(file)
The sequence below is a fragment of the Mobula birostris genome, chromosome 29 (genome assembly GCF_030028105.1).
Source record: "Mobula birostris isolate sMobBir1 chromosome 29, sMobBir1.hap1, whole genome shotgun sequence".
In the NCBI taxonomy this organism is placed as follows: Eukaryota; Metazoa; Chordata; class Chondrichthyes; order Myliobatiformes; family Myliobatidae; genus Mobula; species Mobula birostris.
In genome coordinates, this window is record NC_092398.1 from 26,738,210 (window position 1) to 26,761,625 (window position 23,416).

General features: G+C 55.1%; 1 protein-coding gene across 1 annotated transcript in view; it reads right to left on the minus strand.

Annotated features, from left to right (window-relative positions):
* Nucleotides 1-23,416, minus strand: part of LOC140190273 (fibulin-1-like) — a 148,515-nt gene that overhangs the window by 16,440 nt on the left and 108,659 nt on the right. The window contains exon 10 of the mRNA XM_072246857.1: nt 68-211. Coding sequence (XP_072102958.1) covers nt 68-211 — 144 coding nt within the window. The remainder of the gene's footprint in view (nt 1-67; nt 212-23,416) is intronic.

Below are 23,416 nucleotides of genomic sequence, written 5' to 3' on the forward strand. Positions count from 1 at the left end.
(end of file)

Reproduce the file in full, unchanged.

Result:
The sequence below is a fragment of the Mobula birostris genome, chromosome 29 (genome assembly GCF_030028105.1).
Source record: "Mobula birostris isolate sMobBir1 chromosome 29, sMobBir1.hap1, whole genome shotgun sequence".
In the NCBI taxonomy this organism is placed as follows: Eukaryota; Metazoa; Chordata; class Chondrichthyes; order Myliobatiformes; family Myliobatidae; genus Mobula; species Mobula birostris.
In genome coordinates, this window is record NC_092398.1 from 26,738,210 (window position 1) to 26,761,625 (window position 23,416).

General features: G+C 55.1%; 1 protein-coding gene across 1 annotated transcript in view; it reads right to left on the minus strand.

Annotated features, from left to right (window-relative positions):
* Nucleotides 1-23,416, minus strand: part of LOC140190273 (fibulin-1-like) — a 148,515-nt gene that overhangs the window by 16,440 nt on the left and 108,659 nt on the right. The window contains exon 10 of the mRNA XM_072246857.1: nt 68-211. Coding sequence (XP_072102958.1) covers nt 68-211 — 144 coding nt within the window. The remainder of the gene's footprint in view (nt 1-67; nt 212-23,416) is intronic.

Below are 23,416 nucleotides of genomic sequence, written 5' to 3' on the forward strand. Positions count from 1 at the left end.